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Re: Including eReserve provisions in licensing contracts

         I would concur with the comments by Rick Anderson and
David Goodman on the absence of a need to include a specific
e-reserves clause to use for e-reserves.

         I do recall, and the publisher(s) slip my mind, where e-reserves
were prohibited.  In those cases, I had no problem removing the clause
when I indicated that "e-reserves" in our usage simply meant providing a
link.  Those publishers had thought that it meant that we would be
downloading and mounting our own copy of an article.  With a durable
URL, I think we'd be foolish to want to do that.

         kent mulliner

K. Mulliner       Collection Development Coordinator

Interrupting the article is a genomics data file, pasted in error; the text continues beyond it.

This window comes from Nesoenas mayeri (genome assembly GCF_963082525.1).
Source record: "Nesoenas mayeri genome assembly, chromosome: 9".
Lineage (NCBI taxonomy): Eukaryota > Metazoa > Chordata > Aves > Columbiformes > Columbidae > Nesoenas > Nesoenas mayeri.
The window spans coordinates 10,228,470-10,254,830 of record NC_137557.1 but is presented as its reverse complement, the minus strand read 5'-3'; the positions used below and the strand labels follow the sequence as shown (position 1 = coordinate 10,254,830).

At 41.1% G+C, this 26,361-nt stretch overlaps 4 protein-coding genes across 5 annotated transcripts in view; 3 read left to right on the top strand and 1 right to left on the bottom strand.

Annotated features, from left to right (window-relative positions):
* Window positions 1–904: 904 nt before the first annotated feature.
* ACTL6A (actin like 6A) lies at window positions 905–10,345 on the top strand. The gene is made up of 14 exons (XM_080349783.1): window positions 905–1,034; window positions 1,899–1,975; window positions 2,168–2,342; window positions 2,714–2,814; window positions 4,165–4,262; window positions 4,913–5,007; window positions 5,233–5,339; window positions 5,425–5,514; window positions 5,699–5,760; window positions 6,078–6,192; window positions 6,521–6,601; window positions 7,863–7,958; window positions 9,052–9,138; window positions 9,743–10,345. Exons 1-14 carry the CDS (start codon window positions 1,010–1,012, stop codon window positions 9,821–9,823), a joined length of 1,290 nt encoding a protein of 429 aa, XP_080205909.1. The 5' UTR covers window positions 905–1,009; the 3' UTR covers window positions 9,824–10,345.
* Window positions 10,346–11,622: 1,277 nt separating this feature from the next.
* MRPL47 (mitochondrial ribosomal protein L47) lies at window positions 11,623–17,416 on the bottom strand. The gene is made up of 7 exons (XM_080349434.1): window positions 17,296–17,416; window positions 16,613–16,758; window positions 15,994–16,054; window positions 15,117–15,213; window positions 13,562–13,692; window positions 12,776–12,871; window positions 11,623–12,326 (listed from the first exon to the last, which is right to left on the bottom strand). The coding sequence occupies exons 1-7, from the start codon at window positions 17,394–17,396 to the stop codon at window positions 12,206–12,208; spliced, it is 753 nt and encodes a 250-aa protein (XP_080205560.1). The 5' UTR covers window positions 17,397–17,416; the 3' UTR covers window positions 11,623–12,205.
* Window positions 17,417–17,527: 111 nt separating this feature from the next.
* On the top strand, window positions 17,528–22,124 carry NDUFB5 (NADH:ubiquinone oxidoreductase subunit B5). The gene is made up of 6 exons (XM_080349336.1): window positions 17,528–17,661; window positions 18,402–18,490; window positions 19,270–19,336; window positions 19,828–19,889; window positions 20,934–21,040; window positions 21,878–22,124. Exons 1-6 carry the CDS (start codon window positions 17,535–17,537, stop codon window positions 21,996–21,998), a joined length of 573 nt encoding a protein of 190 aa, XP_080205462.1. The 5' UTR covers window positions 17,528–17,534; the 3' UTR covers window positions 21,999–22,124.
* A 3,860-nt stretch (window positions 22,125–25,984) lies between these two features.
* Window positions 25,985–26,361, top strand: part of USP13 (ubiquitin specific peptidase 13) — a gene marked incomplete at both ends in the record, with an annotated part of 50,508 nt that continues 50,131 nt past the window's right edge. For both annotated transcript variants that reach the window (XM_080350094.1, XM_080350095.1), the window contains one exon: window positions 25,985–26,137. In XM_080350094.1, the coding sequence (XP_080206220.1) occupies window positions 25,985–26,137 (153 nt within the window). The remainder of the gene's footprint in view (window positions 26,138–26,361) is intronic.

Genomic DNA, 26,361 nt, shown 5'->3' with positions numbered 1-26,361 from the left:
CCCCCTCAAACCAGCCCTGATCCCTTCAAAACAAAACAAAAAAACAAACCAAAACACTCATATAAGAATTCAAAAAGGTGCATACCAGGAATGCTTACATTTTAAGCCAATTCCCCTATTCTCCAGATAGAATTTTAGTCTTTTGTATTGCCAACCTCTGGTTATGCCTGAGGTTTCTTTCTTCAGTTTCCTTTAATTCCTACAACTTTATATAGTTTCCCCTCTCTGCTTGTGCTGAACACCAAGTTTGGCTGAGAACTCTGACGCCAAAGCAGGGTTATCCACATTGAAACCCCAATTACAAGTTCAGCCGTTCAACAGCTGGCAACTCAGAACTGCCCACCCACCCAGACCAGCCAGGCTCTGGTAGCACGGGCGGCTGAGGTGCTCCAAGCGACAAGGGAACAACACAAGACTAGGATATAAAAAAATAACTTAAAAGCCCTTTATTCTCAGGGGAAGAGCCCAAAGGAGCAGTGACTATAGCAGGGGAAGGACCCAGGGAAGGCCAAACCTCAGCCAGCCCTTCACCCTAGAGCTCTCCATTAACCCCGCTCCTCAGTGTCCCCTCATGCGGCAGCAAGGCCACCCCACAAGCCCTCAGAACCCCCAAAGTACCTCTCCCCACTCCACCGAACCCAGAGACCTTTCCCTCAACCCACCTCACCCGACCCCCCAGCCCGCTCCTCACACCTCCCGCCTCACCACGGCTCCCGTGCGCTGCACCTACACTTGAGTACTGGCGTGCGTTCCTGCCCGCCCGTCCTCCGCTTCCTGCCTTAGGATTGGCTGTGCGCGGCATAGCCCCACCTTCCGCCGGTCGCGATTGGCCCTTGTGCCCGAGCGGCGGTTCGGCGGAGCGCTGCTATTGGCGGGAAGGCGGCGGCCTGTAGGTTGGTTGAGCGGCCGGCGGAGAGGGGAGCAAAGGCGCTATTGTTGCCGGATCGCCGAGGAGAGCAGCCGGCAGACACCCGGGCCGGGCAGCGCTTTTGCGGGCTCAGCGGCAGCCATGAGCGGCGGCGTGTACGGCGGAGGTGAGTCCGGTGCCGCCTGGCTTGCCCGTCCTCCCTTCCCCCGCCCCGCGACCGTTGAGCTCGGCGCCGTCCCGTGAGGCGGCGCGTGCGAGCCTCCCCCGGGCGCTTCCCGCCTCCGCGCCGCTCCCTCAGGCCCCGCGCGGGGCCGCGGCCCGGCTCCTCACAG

Ohio University Libraries               Phone: 740-593-2707
Athens, OH 45701-2978, USA              FAX:    740-593-2708

At 06:28 PM 11/20/00 -0500, you wrote:
>I realize that some databases do not have stable URLs, in which case it is
>impractical to include links to particular documents in those databases.
>However, each document in many databases, e.g. JSTOR, does have a stable
>URL, and therefore would complement eReserve services.
>If your library provides instructional support via electronic reserve,
>when negotiating the license for a particular database, do you also
>negotiate some amount of linking (up to, and including, unlimited) from
>eReserve to the licensed database/s?
>How easy, or gnarly, is that part of the negotiations?
>Which providers have been the most cooperative?
>Have you ever had to negotiate ereserve links as a separate
>Karen Taylor
>Reserve and Prospector Services